3 1/2 (out of 4)
For fans of sci-fi, or really genre fare of any kind, Blade Runner 2049 should be the film equivalent of ecstasy even if Ridley Scott’s original 1982 film hasn’t earned your adornment.
The staggering visual reunion of Denis Villeneuve’s solemnly sound directorial capacities and all time great, 13 time Oscar nominated cinematographer Roger Deakins coalesces into cinematic heaven purely for the eyes. But by reworking the near-future sci-fi noir elements of Philip K Dick’s Do Android’s Dream of Electric Sheep? in relatively sharp contrast to the original 35 years ago, 2049 manages to distinctly remove itself from the former film’s shadow, all by realizing everything that Blade Runner 2019 did not.
At a mammoth 164 minutes, the final outcome of this overdue sequel is an exhausting blow to the senses. It is virtually pornography for the part of the mind that relishes in the expertly cinematographic, just as calculating and intoxicating as Ana de Armas' holographic companion Joi is for Ryan Gosling’s K, an advanced replicant Blade Runner, programmed to willfully hunt and eliminate rogues of his own kind.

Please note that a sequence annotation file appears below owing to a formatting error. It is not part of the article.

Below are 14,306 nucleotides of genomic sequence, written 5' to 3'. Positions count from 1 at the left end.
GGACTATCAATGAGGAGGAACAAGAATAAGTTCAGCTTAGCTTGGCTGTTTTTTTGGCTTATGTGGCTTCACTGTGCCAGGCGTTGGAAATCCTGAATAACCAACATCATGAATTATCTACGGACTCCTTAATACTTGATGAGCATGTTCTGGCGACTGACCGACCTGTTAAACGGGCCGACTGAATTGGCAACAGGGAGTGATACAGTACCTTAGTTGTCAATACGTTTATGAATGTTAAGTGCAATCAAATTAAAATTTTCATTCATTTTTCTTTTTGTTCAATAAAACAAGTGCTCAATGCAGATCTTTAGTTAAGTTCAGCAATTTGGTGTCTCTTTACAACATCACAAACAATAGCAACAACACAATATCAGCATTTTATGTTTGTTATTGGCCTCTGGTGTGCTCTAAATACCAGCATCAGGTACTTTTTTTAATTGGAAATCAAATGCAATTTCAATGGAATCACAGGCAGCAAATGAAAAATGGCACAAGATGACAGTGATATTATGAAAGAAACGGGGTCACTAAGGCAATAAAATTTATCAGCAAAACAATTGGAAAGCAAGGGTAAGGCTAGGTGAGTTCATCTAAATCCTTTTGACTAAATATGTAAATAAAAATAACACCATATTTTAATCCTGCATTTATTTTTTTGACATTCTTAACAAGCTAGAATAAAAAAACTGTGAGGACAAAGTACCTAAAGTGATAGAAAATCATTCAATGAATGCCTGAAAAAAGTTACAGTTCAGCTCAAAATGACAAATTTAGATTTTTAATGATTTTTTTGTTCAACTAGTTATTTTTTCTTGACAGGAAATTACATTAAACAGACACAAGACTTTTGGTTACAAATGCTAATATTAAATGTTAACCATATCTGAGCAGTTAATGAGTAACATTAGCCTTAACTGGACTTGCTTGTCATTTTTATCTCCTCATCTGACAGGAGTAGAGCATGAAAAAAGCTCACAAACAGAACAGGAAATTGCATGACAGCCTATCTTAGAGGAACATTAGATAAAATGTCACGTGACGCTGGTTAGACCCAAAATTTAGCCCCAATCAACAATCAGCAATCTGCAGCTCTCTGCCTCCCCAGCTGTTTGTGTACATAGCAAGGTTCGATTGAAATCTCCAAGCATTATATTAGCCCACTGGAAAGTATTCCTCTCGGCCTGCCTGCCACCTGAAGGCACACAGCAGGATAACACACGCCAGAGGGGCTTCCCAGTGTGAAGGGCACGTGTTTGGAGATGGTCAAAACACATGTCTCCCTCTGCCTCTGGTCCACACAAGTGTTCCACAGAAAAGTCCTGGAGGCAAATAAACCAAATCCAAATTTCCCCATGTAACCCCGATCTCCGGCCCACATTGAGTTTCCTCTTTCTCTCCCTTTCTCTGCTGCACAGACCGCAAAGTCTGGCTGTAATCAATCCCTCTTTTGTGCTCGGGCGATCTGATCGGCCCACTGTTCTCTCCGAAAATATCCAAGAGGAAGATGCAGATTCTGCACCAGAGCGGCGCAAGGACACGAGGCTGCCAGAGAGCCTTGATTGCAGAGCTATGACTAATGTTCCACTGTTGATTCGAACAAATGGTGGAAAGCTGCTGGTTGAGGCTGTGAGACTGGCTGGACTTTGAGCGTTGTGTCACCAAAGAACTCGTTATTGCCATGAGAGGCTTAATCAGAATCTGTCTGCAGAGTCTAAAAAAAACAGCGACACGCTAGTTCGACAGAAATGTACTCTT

Harrison Ford's return as Deckard doesn’t make the film better exactly – his entrance an hour and 45 minutes in isn't a moment too soon – but he makes more of this performance than he’s done in revisiting Star Wars or Indiana Jones decades after the fact.
The only major flaw here is in Benjamin Wallfisch and Hans Zimmer's eardrum-crushing score, which, while fairly minimalist for the best, can never let an expansive, breathtaking establishing shot speak for itself without droning stabs of low brass that make Inception’s infamous score – which has reshaped the art of trailers completely in our decade – look so very quaint. Something more electronic and futuristic would aid the film’s tone and atmosphere, but the film’s appropriately painstaking – almost robotic if you will – flawlessness aside makes this factor easy to ignore. We are in fact watching not just a sci-fi noir, but also a sci-fi epic – and Mr. Zimmer is keen not to let us forget it.
A thorny plot, engaging sentiment, surefire performances, superb sound design and thought-provoking themes all enhance a fairly good story that succeeds even apart from such mind-shattering beauty. The synthesis of the sublime and the sobering is a remarkable balancing act, and Blade Runner 2049 justifies every minute of its sprawling length in the even exchange of these two elements.
To keep it brief...